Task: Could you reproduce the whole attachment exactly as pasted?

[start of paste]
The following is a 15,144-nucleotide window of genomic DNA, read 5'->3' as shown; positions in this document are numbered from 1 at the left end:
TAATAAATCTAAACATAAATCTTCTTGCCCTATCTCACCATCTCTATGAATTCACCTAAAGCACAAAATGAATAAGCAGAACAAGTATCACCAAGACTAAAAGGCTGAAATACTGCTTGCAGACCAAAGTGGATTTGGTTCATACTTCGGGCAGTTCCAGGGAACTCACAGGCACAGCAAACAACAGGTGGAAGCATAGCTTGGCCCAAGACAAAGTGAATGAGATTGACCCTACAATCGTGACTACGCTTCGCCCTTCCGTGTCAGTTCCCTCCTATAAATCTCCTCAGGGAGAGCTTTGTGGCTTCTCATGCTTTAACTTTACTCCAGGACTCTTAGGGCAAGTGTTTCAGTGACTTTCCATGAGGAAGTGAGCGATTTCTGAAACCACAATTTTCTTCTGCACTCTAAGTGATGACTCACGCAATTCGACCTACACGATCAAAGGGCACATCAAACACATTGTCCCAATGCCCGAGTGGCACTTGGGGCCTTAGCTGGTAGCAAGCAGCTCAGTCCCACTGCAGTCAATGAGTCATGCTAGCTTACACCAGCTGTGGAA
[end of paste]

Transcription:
The following is a 15,144-nucleotide window of genomic DNA, read 5'->3' as shown; positions in this document are numbered from 1 at the left end:
TAATAAATCTAAACATAAATCTTCTTGCCCTATCTCACCATCTCTATGAATTCACCTAAAGCACAAAATGAATAAGCAGAACAAGTATCACCAAGACTAAAAGGCTGAAATACTGCTTGCAGACCAAAGTGGATTTGGTTCATACTTCGGGCAGTTCCAGGGAACTCACAGGCACAGCAAACAACAGGTGGAAGCATAGCTTGGCCCAAGACAAAGTGAATGAGATTGACCCTACAATCGTGACTACGCTTCGCCCTTCCGTGTCAGTTCCCTCCTATAAATCTCCTCAGGGAGAGCTTTGTGGCTTCTCATGCTTTAACTTTACTCCAGGACTCTTAGGGCAAGTGTTTCAGTGACTTTCCATGAGGAAGTGAGCGATTTCTGAAACCACAATTTTCTTCTGCACTCTAAGTGATGACTCACGCAATTCGACCTACACGATCAAAGGGCACATCAAACACATTGTCCCAATGCCCGAGTGGCACTTGGGGCCTTAGCTGGTAGCAAGCAGCTCAGTCCCACTGCAGTCAATGAGTCATGCTAGCTTACACCAGCTGTGGAA